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date: 17 February 2020

Abstract and Keywords

As an essentially temporal yet highly patterned event, literary experience mirrors cognitive experience more generally. In both, past experience pervasively informs present experience and present experience, in turn, predicts and conditions future experience. In literature, however, this conversion of actual sequence into perceived superposition, of time into space, tends to be more palpable and accordingly more legible. Using the example of William Wordsworth’s spatial poetics as enacted in The Prelude and as analyzed by Samuel Taylor Coleridge, Geoffrey Hartman, and Isobel Armstrong, this chapter argues that literary experience may provide unique insight and access into the temporal structure of cognition. This foundational dimension of cognitive experience is mischaracterized by our habitual conceptualizations of time, and as a consequence it has been largely overlooked in cognitive analyses of these conceptualizations, such as those proposed by blending theory. Attention to the temporal dynamics of literary comprehension may help to remedy this oversight.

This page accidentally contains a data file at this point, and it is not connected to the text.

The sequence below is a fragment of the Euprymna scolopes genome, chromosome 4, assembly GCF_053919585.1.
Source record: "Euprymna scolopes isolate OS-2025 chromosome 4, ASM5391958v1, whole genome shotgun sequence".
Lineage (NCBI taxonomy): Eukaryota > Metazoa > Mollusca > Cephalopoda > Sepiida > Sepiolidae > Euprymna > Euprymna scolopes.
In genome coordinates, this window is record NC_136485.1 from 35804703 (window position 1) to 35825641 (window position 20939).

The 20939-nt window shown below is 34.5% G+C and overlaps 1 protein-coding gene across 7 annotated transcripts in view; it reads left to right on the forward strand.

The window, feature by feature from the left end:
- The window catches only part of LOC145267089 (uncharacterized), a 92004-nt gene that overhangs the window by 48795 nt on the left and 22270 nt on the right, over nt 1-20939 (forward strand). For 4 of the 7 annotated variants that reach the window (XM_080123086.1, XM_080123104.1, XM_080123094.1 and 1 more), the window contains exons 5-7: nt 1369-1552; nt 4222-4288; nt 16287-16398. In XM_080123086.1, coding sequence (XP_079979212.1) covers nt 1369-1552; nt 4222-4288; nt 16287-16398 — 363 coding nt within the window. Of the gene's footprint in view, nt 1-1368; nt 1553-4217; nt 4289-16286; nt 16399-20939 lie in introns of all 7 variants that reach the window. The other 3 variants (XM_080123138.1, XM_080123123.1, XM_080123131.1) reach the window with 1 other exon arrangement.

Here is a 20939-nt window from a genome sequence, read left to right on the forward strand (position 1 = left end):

Keywords: time, space, spatial poetics, blending theory, Wordsworth, Coleridge, The Prelude

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